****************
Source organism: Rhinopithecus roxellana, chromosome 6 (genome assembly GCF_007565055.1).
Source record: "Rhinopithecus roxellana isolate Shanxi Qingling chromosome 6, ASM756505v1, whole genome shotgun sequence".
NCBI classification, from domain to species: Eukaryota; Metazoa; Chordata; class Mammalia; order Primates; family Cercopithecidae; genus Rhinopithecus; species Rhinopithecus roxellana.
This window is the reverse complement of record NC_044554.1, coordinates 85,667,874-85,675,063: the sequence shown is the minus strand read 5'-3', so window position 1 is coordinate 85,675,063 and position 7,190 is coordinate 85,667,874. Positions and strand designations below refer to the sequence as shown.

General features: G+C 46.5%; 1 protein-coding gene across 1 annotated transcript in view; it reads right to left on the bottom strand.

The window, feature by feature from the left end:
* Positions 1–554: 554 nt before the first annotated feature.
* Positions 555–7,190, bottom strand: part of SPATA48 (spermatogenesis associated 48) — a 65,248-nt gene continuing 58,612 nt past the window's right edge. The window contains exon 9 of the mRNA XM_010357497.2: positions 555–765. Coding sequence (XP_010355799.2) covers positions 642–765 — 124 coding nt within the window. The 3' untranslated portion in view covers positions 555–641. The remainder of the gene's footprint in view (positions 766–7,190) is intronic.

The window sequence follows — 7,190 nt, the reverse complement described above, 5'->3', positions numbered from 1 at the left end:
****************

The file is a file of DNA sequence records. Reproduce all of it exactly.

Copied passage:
Source organism: Rhinopithecus roxellana, chromosome 6 (genome assembly GCF_007565055.1).
Source record: "Rhinopithecus roxellana isolate Shanxi Qingling chromosome 6, ASM756505v1, whole genome shotgun sequence".
NCBI classification, from domain to species: Eukaryota; Metazoa; Chordata; class Mammalia; order Primates; family Cercopithecidae; genus Rhinopithecus; species Rhinopithecus roxellana.
This window is the reverse complement of record NC_044554.1, coordinates 85,667,874-85,675,063: the sequence shown is the minus strand read 5'-3', so window position 1 is coordinate 85,675,063 and position 7,190 is coordinate 85,667,874. Positions and strand designations below refer to the sequence as shown.

General features: G+C 46.5%; 1 protein-coding gene across 1 annotated transcript in view; it reads right to left on the bottom strand.

The window, feature by feature from the left end:
* Positions 1–554: 554 nt before the first annotated feature.
* Positions 555–7,190, bottom strand: part of SPATA48 (spermatogenesis associated 48) — a 65,248-nt gene continuing 58,612 nt past the window's right edge. The window contains exon 9 of the mRNA XM_010357497.2: positions 555–765. Coding sequence (XP_010355799.2) covers positions 642–765 — 124 coding nt within the window. The 3' untranslated portion in view covers positions 555–641. The remainder of the gene's footprint in view (positions 766–7,190) is intronic.

The window sequence follows — 7,190 nt, the reverse complement described above, 5'->3', positions numbered from 1 at the left end: